Review: It Never Snows

Review: It Never Snows

[You know, after his ominous introduction to wargaming, that one dinner and the library incident, we’re starting to suspect there’s something dodgy about Matt Thrower, our war correspondent. What do you think, Paul? …Paul?]

Paul: Oh, my head! Where am I? Why am I tied to a chair?

Thrower: You’re in my house, and safe for now. You’re tied to a chair because I’ve kidnapped you.

Paul: That seems quite straightforward.

Thrower: Yes. We must play another game, you see.

On 17th September 1944, a German officer in Holland looked into the sky and saw white flakes falling. “But it never snows in September” he thought. Do you know what he’d seen?

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It Never Snows

It Never Snows

It Never Snows is a Standard Combat Series (SCS) game covering the pivotal Market Garden offensive in September, 1944. Using a system based on the well-received SCS Game Bastogne, It Never Snows covers the landings and ground offensive endeavoring to link up with them at 600m per hex with units generally companies. Each turn is half a day making for a 17 turn campaign game (uniquely playable among Market Garden games).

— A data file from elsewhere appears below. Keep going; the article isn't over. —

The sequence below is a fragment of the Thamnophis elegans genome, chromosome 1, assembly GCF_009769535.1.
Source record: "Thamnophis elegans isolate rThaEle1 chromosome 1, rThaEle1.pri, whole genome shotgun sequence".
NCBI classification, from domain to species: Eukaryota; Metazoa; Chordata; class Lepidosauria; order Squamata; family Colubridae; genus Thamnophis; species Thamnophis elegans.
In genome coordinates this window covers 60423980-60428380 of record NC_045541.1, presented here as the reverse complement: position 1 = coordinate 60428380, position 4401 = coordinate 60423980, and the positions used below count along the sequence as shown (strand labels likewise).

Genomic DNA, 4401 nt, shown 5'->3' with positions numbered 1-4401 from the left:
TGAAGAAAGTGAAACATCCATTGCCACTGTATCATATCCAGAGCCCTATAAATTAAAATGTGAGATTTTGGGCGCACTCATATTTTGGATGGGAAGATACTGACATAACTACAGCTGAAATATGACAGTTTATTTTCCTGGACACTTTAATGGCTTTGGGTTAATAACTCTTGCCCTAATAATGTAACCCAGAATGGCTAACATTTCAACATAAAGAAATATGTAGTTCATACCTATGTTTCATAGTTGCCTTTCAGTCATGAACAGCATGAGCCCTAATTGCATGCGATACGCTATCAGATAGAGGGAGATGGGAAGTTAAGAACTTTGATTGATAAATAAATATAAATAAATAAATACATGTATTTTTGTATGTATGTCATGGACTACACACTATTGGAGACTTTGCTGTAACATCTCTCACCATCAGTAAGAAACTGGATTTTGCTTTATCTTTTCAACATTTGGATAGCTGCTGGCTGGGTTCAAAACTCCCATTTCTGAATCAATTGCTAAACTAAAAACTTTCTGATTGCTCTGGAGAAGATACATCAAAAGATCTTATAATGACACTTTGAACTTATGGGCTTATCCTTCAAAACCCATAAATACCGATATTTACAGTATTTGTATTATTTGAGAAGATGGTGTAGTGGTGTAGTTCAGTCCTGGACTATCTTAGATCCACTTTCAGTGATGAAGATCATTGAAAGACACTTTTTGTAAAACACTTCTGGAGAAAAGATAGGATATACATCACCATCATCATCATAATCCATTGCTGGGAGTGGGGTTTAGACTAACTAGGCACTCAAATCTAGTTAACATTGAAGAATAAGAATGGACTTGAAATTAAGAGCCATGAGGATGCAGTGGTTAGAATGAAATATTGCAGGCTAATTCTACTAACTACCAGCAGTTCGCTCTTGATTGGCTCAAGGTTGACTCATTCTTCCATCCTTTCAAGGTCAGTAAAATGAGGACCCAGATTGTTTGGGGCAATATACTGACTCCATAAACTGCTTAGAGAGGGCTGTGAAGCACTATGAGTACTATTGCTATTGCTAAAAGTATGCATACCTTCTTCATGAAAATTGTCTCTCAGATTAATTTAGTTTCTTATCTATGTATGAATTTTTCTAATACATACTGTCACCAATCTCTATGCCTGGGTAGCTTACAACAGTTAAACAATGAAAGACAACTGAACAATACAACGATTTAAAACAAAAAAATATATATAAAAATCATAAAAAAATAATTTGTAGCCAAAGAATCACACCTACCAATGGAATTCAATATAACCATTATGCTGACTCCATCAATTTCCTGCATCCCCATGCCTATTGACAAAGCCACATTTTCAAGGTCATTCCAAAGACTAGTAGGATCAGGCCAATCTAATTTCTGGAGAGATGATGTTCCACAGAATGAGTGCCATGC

The expansive five map area allows each of the airborne division fights to be geographically isolated and separate, as was the case historically. What this does is that it allows each situation to be gamed as its own little tactical puzzle—making it such that a player might be “winning” in one region while “losing” in another, at the same time. Both players are always “in the game.”

While the Allied player is busy dropping paratroopers, establishing bridgeheads and running a ground offensive to link up with them, the German player must devastate the airborne forces clinging to Arnhem, defend the various river crossings and counterattack to sever the Allied supply lines. Both players are attacking and defending at the same time, every turn.

Following on the heels of Bastogne, It Never Snows uses a tactical model with a minimal amount of rules overhead which shows both set-piece as well as “on the fly” attacks and the effects of indirect fires and air support.

A fantastically detailed OOB shows the insane array of German units being scratched together to defeat the Allied offensive—from displaced sailors to the deaf, from elite armor to barely trained school units, from highly motivated SS to penal units being pushed into battle at gunpoint. Against the elite airborne troops of the Allies, this menagerie is hardly the German army many wargamers envision when they think of World War II.

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